"What do you think about Saudi Arabia?"
By: Gina Mirza, KG2C Teacher
My husband and I always talked about living internationally. When my husband got the opportunity to move outside the U.S., he started sending his resume to many places. One day he called me at work and said "Gina, what do you think about Saudi Arabia"? A little shocked I said "ok" quietly. It was a back and forth daily family discussion, asking questions such as; was it the best place to be, with all the rules and regulations would it be a problem, would the kids enjoy it, and most important was it safe? Finally, we bit the bullet and agreed to just go.
We arrive in Saudi and now thinking about schools. Wow! Schools are very expensive in Saudi Arabia that is if you want to send your children to an American or British school. We interviewed many schools and I.P.S wasn’t on our agenda, actually we never heard of I.P.S. We visited many schools and was impressed with the curriculum’s and layout of the schools, but something in our hearts didn’t feel right about sending the kids to any of the schools we looked at. We just happened to be near I.P.S and decided let’s visit one more school. When we entered the office, the whole atmosphere felt warm and fuzzy. We met the office staff, Ms. Amin, and a teacher my son would have for that year. They were so welcoming, that it made our decision simple, we immediately applied. The rest is history!
I have been at I.P.S for 2 years now and it has been a great experience. The Administration and staff are family. I’ve never experience this type of atmosphere in a work place before and it is such a joy to work here at I.P.S.
There have been many benefits living in Saudi Arabia, being that we are a Muslim family; we can make go to Mecca and Medina anytime for peanuts. Coming from the U.S., it could be very expensive and a hard trip to make. Saudi being in such location that it is, we as a family can travel to places we never thought about traveling, and these rich experiences that my children have had are precious. The people that we have encountered during our journey in Saudi Arabia have made a great impact in our lives. So the conclusion of this journey to Saudi Arabia was all worth it.
We are now going into our 4th year here in Saudi Arabia…. Inshallah, many more years to come!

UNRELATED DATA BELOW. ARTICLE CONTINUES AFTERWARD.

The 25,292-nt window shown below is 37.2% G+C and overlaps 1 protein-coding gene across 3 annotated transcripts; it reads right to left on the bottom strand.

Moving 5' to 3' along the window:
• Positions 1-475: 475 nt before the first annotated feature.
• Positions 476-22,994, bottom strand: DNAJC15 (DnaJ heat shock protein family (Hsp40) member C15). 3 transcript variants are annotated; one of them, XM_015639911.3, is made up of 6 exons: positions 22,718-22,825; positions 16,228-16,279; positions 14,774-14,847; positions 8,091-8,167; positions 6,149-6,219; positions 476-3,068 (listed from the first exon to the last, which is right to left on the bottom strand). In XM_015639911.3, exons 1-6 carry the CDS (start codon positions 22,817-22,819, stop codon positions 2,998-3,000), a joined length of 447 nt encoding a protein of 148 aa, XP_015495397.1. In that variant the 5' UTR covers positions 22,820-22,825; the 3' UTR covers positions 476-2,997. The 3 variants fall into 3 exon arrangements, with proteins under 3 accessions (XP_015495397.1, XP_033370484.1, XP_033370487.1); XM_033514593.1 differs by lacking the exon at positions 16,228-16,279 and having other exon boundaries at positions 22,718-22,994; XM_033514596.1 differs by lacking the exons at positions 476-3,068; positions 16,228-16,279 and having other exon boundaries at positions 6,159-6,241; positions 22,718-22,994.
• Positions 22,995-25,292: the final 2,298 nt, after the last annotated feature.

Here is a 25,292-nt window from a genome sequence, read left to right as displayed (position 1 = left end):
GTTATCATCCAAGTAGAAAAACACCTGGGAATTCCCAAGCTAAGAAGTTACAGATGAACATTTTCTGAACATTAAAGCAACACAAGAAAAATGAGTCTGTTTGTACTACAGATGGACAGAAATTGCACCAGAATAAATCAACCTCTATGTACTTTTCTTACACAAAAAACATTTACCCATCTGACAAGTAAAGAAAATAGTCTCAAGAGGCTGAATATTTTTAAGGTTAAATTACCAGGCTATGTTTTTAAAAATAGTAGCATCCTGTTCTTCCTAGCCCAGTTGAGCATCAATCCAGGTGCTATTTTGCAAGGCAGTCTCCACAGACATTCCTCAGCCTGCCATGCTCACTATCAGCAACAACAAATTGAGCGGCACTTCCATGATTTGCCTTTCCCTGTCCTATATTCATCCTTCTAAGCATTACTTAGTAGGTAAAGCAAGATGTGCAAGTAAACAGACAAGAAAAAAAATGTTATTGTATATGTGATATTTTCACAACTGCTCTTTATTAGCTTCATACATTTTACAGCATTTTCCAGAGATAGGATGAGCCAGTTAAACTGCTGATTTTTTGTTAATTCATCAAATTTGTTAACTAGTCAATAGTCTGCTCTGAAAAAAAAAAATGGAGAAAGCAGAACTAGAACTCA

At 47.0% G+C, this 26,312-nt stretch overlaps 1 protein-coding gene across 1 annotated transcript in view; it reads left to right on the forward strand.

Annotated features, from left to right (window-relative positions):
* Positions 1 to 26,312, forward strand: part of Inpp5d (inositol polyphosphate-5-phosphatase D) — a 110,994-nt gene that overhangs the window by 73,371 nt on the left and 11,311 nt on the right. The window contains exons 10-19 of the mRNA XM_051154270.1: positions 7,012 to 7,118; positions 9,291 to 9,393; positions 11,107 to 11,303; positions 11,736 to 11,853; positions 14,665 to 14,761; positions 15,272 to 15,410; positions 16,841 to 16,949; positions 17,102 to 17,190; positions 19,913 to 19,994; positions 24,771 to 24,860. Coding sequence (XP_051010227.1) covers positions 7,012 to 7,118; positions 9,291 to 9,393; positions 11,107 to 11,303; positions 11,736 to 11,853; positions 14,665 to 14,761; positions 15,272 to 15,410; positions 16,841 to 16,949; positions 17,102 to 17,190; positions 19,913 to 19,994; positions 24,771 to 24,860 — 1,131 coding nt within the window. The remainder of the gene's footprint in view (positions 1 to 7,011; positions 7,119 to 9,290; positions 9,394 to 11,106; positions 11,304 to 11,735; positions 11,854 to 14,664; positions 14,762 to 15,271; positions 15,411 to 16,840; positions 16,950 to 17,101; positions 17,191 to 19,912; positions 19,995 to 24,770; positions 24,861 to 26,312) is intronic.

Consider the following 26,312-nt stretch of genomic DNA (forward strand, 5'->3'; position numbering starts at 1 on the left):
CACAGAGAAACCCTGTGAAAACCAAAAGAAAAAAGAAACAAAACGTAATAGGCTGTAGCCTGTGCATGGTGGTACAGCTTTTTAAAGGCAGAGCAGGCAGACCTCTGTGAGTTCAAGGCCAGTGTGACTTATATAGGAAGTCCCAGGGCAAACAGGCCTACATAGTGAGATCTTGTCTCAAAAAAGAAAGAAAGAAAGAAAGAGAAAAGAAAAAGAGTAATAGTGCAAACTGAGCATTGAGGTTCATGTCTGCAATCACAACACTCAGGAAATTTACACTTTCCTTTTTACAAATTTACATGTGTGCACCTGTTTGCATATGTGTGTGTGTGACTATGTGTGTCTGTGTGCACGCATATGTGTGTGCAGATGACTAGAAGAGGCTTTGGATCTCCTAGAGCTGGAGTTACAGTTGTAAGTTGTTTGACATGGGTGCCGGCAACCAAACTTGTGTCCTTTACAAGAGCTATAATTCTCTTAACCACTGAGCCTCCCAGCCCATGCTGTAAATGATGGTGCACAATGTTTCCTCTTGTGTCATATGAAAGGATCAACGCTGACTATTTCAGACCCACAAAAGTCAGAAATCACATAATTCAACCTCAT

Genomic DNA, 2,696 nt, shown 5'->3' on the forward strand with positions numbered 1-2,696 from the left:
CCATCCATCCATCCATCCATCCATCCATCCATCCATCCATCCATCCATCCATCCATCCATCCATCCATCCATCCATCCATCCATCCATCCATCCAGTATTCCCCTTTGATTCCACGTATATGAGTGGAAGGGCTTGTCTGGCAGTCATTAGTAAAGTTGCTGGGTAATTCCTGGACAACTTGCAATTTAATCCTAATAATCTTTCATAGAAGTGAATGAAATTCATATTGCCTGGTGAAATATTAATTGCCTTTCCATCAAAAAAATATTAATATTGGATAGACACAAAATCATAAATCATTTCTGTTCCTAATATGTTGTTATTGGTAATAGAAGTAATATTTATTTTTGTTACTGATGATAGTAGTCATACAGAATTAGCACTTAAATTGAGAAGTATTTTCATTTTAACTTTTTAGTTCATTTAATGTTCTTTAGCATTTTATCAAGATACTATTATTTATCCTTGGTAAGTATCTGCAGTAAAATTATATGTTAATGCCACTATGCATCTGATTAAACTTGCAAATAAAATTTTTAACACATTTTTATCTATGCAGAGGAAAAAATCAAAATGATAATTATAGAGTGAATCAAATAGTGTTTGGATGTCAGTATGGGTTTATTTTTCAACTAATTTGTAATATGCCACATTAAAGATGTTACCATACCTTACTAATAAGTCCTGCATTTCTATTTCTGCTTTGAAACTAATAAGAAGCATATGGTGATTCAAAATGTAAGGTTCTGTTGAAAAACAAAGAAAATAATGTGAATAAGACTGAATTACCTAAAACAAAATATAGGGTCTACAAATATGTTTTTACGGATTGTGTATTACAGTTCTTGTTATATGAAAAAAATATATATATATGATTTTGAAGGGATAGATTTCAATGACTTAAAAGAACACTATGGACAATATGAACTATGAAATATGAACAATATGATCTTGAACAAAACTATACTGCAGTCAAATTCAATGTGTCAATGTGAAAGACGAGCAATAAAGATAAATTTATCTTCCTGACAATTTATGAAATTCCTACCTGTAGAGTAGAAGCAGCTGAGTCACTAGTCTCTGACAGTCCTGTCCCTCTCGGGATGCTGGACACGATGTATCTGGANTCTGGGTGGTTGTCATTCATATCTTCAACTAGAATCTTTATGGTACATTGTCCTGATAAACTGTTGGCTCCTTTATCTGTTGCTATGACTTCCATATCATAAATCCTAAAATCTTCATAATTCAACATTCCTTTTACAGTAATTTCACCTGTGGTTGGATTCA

Why I teach at IPS
By: Ray McDade, Grade 5 Boys Teacher
Despite being a physical fitness buff I have gained weight here at IPS. I blame the weight gain on the buffet served by the Euro Village Restaurant which IPS teachers have access to. You can choose just the soup and salad for 25 riyals, but of course I enjoy eating real food and the buffet gives me a choice of fish, chicken, beef, pasta, or a combination thereof for 40 riyal, plus soup and dessert (not desert, but there’s plenty of that too). Those memories of a school lunch in the U.S. seem a far away nightmare.
The opportunity to workout is here. The school compound has a track which I can trot around and the Al Dorra Suites where I live has a workout room with a treadmill as well as a nice pool up on the roof. I do use them, but still gain weight. Perhaps it’s just my age, I am a young 61. Five years ago I made the decision to stick it out here at IPS until I retire in maybe three more years (I hope). It was a decision I have not regretted.
So what does a 61 year old young man do for leisure in Khobar? Last year I bought a small Renault to zip around town as transportation will probably be a challenge for you new arrivals. Although, wherever you live the compound will probably provide a shuttle bus to and from the malls. Of course, you are confined to their schedule, but you can grab a cab and go about anywhere in Khobar for about 20 riyal. Having my French race car allows me to go to the malls when I want. Unfortunately, trying to pick up girls in it is a big No! No! in the kingdom.
There are two big malls, Al Rashid and Dhahran. They have upscale stores with all the latest fashions, but I am not into those long pointed toe shoes that Arab men seem to prefer. After all, a 5’8” man with what appears to be size 14 feet looks a little ridiculous, don’t you think? In fact, when I first arrived here I went through a number of, “mall stages” just for something to do. First I started buying clothes, but found my ever expanding waistline called for more exact tailoring than just off the rack (I take care of this in Bangkok, more on that later). I then started furnishing my apartment, as I like a nice place to retreat after a hard days teaching and found a number of places to purchase some very nice middle east style furniture such as a small table, lamps, and carpets, which I will have to ship home in about three years. If you want a simpler style there’s always IKEA which I love to walk around because I dig the way they create little mini-apartments in their showroom. I think I could just move into one of them. Wouldn’t that be different?, teacher housing in IKEA.